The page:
Each election cycle, the amount of money spent on judicial elections rises. Each time that it does, the spotlight on this issue gets bigger and brighter. In most states, judicial candidates run in non-partisan elections. In the five 2006 Alabama Supreme Court races, the candidates spent more than 12 million dollars. In the 2008 national judicial election cycle, almost five million dollars was spent on television advertising in the week before the election.
Many folks say that electing officials is the best alternative. Doing so, they believe, keeps the “politics” out of the equation. Others believe that the only way to keep politics out of the decision is to follow Missouri’s lead and have judges selected by blue ribbon panels for given terms and then stand for retention elections. Recently, the Chief Justice of the Texas Supreme Court, Wallace Jefferson, spoke out in favor of a non-political appointment system for judges. He targets the large sums spent on judicial elections as the impetus for his declaration:
Jefferson said he shares retired U.S. Supreme Court Justice Sandra Day O’Connor’s concern about the "corrosive influence" of money on judge elections.
Even the perception that money influences court cases destroys public confidence, he said.
"A merit system, in which voters later vote the judge up or down, is the best remedy, but I commend any innovation in which the goals are to recruit and retain qualified judges, and to reduce the role of money in judicial campaigns," said Jefferson, to applause from legislators.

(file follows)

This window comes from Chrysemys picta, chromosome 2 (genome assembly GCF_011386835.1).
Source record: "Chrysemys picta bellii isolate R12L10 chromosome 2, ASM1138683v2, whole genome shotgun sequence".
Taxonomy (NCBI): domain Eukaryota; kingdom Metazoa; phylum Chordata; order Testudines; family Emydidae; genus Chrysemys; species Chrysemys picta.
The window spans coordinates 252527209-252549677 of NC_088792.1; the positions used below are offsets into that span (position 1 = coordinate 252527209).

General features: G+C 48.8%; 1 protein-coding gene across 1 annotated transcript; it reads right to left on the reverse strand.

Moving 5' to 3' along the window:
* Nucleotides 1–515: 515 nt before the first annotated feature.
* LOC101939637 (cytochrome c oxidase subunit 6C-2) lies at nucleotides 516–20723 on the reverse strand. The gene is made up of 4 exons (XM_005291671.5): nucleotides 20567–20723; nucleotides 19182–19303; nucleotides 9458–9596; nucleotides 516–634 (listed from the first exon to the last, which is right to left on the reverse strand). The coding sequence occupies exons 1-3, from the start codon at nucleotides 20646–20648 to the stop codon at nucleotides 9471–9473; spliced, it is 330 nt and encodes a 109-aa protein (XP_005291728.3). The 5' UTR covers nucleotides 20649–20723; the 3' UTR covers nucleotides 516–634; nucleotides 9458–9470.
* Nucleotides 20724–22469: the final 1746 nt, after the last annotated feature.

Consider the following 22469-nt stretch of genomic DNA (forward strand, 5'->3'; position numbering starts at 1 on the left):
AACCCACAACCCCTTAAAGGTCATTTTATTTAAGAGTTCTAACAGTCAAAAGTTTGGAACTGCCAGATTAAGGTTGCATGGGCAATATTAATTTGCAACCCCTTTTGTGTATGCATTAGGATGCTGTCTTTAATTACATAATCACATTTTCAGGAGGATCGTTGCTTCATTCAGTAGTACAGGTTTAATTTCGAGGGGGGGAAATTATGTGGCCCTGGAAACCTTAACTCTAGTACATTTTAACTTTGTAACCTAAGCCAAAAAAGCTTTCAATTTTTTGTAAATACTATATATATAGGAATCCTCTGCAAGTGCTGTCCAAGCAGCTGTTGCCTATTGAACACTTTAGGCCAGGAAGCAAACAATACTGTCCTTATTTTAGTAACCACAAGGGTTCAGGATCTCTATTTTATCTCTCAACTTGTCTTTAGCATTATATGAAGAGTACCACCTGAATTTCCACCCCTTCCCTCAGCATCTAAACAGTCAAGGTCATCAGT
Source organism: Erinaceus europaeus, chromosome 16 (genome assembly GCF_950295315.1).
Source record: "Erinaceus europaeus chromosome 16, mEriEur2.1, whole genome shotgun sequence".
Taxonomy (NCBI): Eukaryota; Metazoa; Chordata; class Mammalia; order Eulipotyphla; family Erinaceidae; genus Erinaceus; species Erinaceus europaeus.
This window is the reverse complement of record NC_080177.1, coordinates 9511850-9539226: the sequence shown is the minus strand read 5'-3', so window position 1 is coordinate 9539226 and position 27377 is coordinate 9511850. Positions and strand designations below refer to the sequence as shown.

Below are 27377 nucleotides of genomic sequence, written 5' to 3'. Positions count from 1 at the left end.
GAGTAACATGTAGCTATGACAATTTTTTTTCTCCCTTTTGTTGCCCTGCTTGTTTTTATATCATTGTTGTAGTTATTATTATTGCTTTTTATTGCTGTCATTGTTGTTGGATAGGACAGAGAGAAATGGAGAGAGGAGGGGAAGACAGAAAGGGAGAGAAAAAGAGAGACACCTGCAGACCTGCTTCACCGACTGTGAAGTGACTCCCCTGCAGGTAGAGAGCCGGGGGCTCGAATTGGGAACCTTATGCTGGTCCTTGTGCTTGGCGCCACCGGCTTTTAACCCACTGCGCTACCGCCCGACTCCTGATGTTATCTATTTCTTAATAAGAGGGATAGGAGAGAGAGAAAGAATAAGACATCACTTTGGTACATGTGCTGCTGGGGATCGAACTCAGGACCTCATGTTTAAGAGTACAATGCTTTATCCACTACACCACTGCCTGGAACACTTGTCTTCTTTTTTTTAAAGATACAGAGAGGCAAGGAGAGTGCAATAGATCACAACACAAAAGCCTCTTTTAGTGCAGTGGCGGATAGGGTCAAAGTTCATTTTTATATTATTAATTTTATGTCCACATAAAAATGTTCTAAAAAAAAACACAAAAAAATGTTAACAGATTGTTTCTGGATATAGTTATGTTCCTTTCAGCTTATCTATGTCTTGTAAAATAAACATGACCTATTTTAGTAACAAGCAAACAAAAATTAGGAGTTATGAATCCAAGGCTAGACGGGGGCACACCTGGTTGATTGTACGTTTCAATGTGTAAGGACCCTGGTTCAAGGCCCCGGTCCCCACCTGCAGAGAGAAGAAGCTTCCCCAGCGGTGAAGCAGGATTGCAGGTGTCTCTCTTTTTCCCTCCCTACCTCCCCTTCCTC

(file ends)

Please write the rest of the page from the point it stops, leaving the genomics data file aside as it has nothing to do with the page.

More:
There are very few lawyers that I know who favor judicial elections. The amount of money involved in each campaign, even for local trial court judges, has become obscene. In 2006, few if any lawyers state wide could say that they knew, or knew of, each of the candidates running for office.
No solution will be perfect. From this writer’s view, however, the time for appointing judges in Alabama is now. What do you think?
Cum Laude graduate of Cumberland School of Law, Pet Mackey is a civil trial litigation expert who represents plaintiffs in business and consumer tort, contracts and construction, employment disputes and insurance. He is board certified as a Civil Trial Advocate by the National Board of Trial Advocacy, a Certified Alabama Mediator, and an “AV” rated lawyer by Martindale-Hubbell.